It’s not often that I get emotional over a musician’s death, but when I heard Isaac Hayes passed away I was saddened, like I'd lost a friend. In fact, his music was my friend in times when I needed it the most. If I was in love, Isaac encouraged me. If a girl left me, Isaac was there to console me. When I hated the world, Isaac was there to show that love conquers all. Basically, when the shit hit the fan, Isaac Hayes was a friend when no one else was.
Back in 1994, I was hired as a bass player to go on the road with a band. After each tour, someone in the crew or band got let go in the most absurd passive aggressive manner. It was never "thank you, but your services are no longer needed", it was just a lot of bad vibes until you either quit or once the tour ended you were replaced without notice. It was nerve wracking to say the least. I figured they were going to fire me at any time. It was like being in the mob and waiting for a hit that would eventually come. On the last tour, I knew my time had come. We were in Europe and I was starting to get the bad vibes. I was getting the silent treatment from everyone on tour, including the star of the show. I felt ignored and was getting shut out of activities that a band and crew engage in on tour. Alone in my bunk on a bus, I found solace through music. My anger about my situation was alleviated by a rotation of The Stooges Funhouse, Black Flag’s Slip It In and NWA’s Straight Outta Compton. But once I was done with my anger and the rotation of those CD’s, I felt that isolation deep inside. Those long drives over night from city to city can be some of the loneliest times, especially if you don’t feel like you have any friends around you. I missed my family, Los Angeles and Mexican food. I missed talking to people on a homie level. That’s where Isaac came in.
Before we left for our European tour, I bought Isaac Hayes’ Black Moses. That album was a cold drink of water to a thirsty man. Although most of the songs are covers, it was his interpretations and the emotions that he put into the songs that got me. It felt real in a world that was unreal. Each arrangement felt heavy, not in the rock and roll sense of heavy, but in the sense that I believed every word he was saying. When he sang, “I Never Can Say Goodbye," it felt like he was never-ever going to say goodbye. Michael Jackson is a great singer but the youthful Jackson 5 version doesn’t sound heartbroken. Isaac's version is almost painful to hear. When he was “Going In Circles” you could feel that frustration of being in love and being pulled in one direction and then to another. Even his versions of pop fluff, ["(They Long To Be) Close To You," "I’ll Never Fall In Love Again"] were done with such conviction, I couldn't help but believe in those songs. I listened to every word, every arrangement and every harmony. The subtlety of the instrumentation had me transfixed; I broke down each part in my bunk. It was like a class in musical arrangement. Much like listening to The Beach Boys’ Pet Sounds, the more I listened to it, the more I got out of it.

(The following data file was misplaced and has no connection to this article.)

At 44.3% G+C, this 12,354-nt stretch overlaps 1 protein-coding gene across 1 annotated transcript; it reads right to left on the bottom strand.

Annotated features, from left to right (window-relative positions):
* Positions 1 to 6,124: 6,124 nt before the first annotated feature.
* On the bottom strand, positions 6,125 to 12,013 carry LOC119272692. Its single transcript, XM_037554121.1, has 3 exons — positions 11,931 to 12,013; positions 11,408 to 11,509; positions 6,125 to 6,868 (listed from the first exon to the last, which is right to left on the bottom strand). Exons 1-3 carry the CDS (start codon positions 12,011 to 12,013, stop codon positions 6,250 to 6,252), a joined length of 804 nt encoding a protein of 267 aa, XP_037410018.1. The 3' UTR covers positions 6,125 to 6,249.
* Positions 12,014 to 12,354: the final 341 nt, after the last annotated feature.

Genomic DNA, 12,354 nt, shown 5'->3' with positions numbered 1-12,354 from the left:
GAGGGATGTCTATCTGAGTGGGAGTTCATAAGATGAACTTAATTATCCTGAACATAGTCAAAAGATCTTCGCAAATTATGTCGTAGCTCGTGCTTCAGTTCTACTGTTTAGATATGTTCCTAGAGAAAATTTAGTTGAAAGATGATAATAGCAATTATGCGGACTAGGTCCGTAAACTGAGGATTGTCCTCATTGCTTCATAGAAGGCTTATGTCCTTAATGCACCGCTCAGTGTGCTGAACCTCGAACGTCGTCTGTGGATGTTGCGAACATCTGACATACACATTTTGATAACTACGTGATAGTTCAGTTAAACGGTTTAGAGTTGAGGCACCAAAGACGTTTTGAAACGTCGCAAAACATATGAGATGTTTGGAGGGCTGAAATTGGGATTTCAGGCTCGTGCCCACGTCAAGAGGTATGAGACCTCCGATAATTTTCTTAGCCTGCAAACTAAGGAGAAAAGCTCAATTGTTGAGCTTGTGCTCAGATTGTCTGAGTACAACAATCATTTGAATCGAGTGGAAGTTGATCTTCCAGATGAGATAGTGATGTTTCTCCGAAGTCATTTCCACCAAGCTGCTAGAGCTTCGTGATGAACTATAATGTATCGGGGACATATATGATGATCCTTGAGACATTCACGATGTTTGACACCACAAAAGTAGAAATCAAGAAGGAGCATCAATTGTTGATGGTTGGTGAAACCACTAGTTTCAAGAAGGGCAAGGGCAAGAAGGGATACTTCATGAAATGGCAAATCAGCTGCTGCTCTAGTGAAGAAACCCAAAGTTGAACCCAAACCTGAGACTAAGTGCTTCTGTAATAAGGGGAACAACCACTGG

Suffice to say, that European tour was my last with that group. I have no regrets, especially because that last tour was when I discovered Black Moses. That album changed my life. After that, a whole new world of music was opened up to me-- one of arrangements out of the norm and where every note you sing or play has the potential to move people. That is what Isaac showed me in those dark nights on bus, and I will forever be thankful to him.
Thank You Isaac, for everything. Rest in peace friend.